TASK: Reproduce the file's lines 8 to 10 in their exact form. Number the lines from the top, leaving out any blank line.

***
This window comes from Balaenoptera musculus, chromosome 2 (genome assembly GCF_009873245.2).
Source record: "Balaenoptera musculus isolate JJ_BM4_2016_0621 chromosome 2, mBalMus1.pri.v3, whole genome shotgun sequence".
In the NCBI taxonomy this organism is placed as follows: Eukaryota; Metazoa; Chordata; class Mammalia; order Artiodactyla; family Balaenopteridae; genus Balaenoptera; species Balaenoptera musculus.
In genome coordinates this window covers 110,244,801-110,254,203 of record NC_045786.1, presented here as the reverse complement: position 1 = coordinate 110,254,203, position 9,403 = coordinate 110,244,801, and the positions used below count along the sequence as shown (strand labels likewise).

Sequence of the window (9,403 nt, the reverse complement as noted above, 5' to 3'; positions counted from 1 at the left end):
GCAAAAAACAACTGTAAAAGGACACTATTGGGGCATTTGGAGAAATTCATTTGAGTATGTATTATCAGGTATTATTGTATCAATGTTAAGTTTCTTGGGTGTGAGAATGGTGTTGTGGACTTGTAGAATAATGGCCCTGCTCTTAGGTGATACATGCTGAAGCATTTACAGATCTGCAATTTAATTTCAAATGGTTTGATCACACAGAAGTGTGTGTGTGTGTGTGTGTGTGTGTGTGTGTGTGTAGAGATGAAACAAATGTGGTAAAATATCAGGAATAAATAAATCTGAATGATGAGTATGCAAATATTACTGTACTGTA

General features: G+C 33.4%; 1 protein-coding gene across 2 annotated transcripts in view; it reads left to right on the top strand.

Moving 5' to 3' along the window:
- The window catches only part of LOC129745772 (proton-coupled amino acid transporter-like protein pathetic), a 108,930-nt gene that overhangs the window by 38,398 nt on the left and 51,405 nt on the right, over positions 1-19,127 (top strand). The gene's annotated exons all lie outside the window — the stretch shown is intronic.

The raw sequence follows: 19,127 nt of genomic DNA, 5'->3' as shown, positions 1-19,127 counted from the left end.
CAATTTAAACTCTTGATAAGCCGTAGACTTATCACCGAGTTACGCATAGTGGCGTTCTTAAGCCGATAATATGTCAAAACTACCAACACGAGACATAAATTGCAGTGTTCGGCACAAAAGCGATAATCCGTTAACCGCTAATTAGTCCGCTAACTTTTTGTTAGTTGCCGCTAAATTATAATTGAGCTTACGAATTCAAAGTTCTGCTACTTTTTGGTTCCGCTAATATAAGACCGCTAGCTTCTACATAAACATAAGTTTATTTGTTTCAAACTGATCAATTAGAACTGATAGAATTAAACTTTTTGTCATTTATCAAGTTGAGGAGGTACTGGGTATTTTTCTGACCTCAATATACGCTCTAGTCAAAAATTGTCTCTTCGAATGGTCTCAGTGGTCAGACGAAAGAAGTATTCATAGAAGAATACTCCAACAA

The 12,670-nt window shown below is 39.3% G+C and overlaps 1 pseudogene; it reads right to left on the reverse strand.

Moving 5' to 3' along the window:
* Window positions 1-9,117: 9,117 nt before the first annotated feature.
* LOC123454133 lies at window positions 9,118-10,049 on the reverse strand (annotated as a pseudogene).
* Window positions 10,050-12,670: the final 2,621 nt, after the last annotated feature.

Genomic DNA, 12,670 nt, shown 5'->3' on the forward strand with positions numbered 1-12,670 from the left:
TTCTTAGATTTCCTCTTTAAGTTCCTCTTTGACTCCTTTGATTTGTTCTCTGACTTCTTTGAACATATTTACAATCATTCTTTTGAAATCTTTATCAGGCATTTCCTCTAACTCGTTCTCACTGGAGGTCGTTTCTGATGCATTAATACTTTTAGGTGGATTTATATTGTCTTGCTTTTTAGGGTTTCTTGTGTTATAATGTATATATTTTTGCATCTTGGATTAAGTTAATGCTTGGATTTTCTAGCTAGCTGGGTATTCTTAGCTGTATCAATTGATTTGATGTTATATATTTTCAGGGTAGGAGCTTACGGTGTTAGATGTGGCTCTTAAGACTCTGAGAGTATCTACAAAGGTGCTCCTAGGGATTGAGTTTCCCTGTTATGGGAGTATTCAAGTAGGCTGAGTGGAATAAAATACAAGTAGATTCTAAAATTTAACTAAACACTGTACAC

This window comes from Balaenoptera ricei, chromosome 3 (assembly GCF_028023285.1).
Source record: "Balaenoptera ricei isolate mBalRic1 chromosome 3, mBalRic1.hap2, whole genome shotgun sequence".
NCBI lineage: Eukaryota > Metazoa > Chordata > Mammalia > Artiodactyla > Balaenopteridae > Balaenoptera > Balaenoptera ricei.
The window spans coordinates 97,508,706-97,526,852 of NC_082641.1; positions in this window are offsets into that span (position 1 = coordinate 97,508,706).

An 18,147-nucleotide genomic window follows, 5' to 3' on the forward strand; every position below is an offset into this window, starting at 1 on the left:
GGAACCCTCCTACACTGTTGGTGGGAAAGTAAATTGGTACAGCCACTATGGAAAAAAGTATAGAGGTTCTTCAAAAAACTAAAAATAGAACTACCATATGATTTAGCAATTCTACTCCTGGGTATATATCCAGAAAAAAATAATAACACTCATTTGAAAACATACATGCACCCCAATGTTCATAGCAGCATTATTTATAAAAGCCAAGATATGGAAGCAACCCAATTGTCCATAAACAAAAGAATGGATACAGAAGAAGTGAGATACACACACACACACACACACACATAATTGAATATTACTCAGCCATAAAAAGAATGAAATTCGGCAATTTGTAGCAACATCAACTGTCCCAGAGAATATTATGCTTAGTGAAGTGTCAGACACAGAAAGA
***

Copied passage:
Moving 5' to 3' along the window:
- The window catches only part of LOC129745772 (proton-coupled amino acid transporter-like protein pathetic), a 108,930-nt gene that overhangs the window by 38,398 nt on the left and 51,405 nt on the right, over positions 1-19,127 (top strand). The gene's annotated exons all lie outside the window — the stretch shown is intronic.

The raw sequence follows: 19,127 nt of genomic DNA, 5'->3' as shown, positions 1-19,127 counted from the left end.